Recently opened in March of this year, Kin and Comfort, in the Hana World Food Court on Parmer Lane in Austin is the new concept from Tim Ekrerk, formerly of Spin Modern Thai. Thai by birth, he is the brother in the Austin powerhouse duo behind Titaya’s. He also has collaborated with Paul Qui on several of his food trucks, so while his name may not be familiar to you, his dishes just might be.
At Kin and Comfort, the food is heavily influenced by the Southern Food movement with strong roots in his Thai heritage. Think traditional Asian ingredients and throw in a bit of Southern flair, and you might just be able to categorize Ekrerk’s cuisine.
We started with the Son-In-Law-Eggs. A classic Thai street food, they consist of a breaded and deep-fried egg white filled with creamy egg yolk seasoned with black pepper and pickles. The dish was finished with shaved fennel and a tart yet sweet tamarind sauce.
Our next foray into Thai-inspired Southern cuisine was a coconut and lime infused Tom Kah shrimp and grits. The shrimp were cooked perfectly and were complemented by salty Virginia ham and enoki mushrooms. By far one of my favorite dishes, it showcased a perfect harmony of East meets West and was finished with a flourish of green onions and cilantro.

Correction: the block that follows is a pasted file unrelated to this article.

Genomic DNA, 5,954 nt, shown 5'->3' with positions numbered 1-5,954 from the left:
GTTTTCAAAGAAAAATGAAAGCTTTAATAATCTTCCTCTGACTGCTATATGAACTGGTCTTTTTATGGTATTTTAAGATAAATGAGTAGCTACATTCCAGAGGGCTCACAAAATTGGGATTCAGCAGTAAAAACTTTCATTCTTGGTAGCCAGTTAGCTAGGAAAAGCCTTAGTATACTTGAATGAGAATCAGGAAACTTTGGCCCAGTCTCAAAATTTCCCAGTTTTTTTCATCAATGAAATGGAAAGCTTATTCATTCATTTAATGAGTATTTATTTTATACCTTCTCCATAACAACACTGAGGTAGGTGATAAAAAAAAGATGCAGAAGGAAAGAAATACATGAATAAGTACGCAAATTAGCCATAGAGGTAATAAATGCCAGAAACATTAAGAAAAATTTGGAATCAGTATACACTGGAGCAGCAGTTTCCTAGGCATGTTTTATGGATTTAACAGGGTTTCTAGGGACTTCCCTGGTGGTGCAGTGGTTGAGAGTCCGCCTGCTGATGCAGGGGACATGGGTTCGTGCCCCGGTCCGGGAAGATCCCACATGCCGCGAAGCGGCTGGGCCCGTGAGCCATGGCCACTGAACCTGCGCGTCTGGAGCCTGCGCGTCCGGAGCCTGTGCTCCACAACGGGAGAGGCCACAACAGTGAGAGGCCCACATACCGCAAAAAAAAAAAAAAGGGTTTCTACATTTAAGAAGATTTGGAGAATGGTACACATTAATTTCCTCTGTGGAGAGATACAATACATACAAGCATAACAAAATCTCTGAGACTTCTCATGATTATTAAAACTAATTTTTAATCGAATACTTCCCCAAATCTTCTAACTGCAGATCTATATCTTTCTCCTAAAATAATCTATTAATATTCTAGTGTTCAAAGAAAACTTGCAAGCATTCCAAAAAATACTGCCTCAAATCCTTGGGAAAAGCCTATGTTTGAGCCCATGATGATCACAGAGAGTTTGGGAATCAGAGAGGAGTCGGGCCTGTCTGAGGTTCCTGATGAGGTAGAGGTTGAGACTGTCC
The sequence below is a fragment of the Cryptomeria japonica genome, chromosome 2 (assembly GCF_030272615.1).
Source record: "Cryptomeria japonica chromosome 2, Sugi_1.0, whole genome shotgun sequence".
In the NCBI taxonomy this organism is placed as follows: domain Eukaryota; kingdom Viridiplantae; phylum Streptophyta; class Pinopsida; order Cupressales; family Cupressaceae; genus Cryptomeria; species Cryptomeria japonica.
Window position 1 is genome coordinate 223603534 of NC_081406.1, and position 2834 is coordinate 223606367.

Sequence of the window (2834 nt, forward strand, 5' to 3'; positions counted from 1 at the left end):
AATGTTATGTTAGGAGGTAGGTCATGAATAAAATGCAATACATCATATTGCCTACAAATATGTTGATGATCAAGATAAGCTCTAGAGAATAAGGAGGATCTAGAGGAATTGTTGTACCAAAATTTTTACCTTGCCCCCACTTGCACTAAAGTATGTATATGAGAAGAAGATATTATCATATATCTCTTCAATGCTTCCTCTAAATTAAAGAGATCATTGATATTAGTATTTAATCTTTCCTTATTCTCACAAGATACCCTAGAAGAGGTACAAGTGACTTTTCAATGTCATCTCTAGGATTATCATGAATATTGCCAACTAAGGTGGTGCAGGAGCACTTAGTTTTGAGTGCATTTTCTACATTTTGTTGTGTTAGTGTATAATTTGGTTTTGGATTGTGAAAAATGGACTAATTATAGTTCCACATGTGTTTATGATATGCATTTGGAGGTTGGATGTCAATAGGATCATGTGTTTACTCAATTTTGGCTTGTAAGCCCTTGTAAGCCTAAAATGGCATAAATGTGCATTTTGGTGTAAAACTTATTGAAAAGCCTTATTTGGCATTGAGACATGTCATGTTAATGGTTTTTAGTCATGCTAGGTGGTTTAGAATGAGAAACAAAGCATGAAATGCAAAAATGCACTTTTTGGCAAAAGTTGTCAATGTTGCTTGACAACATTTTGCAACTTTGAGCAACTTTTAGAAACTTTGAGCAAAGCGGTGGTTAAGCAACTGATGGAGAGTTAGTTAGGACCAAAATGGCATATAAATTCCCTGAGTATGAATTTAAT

Then we tried the coconut cabbage slaw. I was honestly expecting a coleslaw but this was different. The subtly sweet coconut base was mixed with cabbage, house-pickled beets, and deep-fried Brussels sprouts. The contrast in flavors and cooking methods was a nice surprise to the palate.
After that, it was the home fried chicken. The chicken was marinated in a soy sauce base prior to being breaded and deep-fried. The chicken was much more flavorful than typical fried chicken. Accompanied by fried green tomatoes and a spicy papaya salad, it was a whole new take on fried chicken.
Out of all of the dishes, the Southern fried rice balls were the most unique. Black rice was breaded and deep-fried, then covered with sausage gravy. Finished with smoky shaved bonito and green onion, it was definitely a dish that had varied reactions. I found the bonito only smoky and not overly fishy. While it wasn’t my favorite dish, it had a unique quality that I would consider a signature for the chef.
The last dish to come out was the potato and taro hushpuppies. It was good timing too, since they were a little on the sweet side with the addition of umeboshi (pickled Japanese plum) sauce and crushed peanuts. Sweet and slightly fruity, they were the perfect way to end the meal.
Overall, I really liked the variations in the menu. I was also impressed with the presentation of the food as many food court restaurants like to serve their dishes in plastic or Styrofoam food containers. Here the focus is on sitting down and enjoying a good Southern……I mean Thai…..meal.